1) This week we will practice some more with primary source readings. Take the first two sentences of Dōgen’s Genjōkōan: “As all things are buddha-dharma, there is delusion and realization, practice, and birth and death, and there are buddhas and sentient beings. As the myriad things are without an abiding self, there is no delusion, no realization, no buddha, no sentient being, no birth and death.” Try to think about what Dōgen refers to in this relationship between the existence and non-existence of the items in his list? How might this relate to the concept of emptiness? How might it relate to the general category of realization in the Zen tradition? Do not worry about being correct here, but simply try to work through some understanding of these two sentences. Spend about a paragraph.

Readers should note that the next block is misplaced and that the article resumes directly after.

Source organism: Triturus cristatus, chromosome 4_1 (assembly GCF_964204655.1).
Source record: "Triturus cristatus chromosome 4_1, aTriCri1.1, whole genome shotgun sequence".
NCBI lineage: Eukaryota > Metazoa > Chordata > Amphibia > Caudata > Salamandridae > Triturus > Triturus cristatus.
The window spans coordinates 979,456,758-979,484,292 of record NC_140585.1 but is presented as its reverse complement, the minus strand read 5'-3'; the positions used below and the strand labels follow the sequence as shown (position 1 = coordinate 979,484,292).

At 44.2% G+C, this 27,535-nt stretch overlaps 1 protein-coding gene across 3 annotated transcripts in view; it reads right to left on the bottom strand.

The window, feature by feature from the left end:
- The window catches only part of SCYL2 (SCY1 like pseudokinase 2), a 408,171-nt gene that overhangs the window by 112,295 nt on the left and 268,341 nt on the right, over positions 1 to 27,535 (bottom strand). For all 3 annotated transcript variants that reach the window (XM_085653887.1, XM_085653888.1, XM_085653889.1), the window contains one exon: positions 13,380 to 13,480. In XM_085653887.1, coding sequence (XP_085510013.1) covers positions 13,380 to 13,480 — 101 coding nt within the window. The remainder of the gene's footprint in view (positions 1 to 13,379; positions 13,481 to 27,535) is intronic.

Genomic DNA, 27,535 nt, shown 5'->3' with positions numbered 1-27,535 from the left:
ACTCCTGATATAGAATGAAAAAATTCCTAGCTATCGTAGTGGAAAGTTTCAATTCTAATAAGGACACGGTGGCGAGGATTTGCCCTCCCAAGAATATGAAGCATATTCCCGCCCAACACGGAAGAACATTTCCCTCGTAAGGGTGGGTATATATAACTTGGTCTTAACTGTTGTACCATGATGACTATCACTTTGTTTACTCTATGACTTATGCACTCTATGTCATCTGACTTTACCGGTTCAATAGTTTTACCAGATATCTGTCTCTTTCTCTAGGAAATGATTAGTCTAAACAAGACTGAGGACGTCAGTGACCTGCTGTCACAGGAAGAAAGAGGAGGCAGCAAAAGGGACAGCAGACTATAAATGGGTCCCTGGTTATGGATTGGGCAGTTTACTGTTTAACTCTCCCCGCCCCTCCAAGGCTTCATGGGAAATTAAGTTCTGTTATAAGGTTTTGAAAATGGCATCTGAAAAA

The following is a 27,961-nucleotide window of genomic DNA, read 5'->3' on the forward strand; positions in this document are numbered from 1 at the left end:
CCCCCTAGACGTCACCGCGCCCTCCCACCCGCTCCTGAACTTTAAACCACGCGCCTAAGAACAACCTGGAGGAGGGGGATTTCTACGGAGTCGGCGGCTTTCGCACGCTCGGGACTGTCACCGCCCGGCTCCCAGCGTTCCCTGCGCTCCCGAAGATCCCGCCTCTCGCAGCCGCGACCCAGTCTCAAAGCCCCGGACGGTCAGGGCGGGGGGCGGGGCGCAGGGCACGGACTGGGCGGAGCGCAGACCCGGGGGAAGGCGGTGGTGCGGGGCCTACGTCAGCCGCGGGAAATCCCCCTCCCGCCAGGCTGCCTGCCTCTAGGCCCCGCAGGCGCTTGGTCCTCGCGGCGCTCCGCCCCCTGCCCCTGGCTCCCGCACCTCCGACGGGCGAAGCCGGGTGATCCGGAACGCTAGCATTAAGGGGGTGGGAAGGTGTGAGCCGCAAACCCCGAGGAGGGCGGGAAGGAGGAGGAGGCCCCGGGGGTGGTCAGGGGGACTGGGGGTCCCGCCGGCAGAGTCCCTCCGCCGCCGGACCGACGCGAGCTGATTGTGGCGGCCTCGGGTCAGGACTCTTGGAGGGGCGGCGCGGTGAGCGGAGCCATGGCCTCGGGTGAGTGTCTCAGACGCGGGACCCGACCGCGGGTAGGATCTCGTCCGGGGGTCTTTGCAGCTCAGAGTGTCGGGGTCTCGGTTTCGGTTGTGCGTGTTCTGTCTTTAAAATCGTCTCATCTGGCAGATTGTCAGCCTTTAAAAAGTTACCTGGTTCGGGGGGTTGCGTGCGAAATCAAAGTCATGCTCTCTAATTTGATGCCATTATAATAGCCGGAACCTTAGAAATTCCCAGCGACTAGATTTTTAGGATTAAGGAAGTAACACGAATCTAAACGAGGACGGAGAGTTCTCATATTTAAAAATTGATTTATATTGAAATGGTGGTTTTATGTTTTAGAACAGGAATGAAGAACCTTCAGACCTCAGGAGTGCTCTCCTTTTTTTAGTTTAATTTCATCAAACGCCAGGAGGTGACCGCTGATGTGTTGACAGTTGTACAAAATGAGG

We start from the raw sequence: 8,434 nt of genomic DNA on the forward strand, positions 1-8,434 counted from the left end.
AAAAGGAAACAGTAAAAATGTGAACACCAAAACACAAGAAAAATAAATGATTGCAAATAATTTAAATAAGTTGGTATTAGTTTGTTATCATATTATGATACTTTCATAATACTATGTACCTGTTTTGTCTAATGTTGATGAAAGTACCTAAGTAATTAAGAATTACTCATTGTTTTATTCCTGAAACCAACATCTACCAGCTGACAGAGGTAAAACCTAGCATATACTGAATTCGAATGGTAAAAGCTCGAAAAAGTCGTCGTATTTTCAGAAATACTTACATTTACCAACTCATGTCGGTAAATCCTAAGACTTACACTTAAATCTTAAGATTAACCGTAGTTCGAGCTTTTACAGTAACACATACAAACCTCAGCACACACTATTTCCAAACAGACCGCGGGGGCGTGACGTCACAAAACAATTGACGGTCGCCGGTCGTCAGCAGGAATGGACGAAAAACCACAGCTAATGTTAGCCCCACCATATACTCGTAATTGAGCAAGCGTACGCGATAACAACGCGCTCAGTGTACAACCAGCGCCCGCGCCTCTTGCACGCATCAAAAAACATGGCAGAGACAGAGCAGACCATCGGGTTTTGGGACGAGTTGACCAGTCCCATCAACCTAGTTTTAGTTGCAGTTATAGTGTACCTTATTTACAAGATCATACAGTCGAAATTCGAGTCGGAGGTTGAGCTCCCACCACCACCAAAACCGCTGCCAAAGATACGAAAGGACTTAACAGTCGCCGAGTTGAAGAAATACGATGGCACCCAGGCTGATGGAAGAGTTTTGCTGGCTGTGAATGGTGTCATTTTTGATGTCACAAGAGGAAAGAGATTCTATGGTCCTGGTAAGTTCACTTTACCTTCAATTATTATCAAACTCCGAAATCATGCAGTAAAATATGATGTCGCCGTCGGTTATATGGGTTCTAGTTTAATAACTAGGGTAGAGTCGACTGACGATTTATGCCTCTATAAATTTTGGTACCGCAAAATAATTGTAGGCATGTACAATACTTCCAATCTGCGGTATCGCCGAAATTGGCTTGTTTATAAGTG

2) What surprised you about Dōgen’s Tenzo Kyōkun? How does the mundane act of cooking relate to religious experience for Dōgen? Why might he (or his compilers) make no distinction between it and Dōgen doctrinally charged treatises? Can you think of any analogous mundane exercises in your own life that have a particularly “sacred” or transcendent quality for you?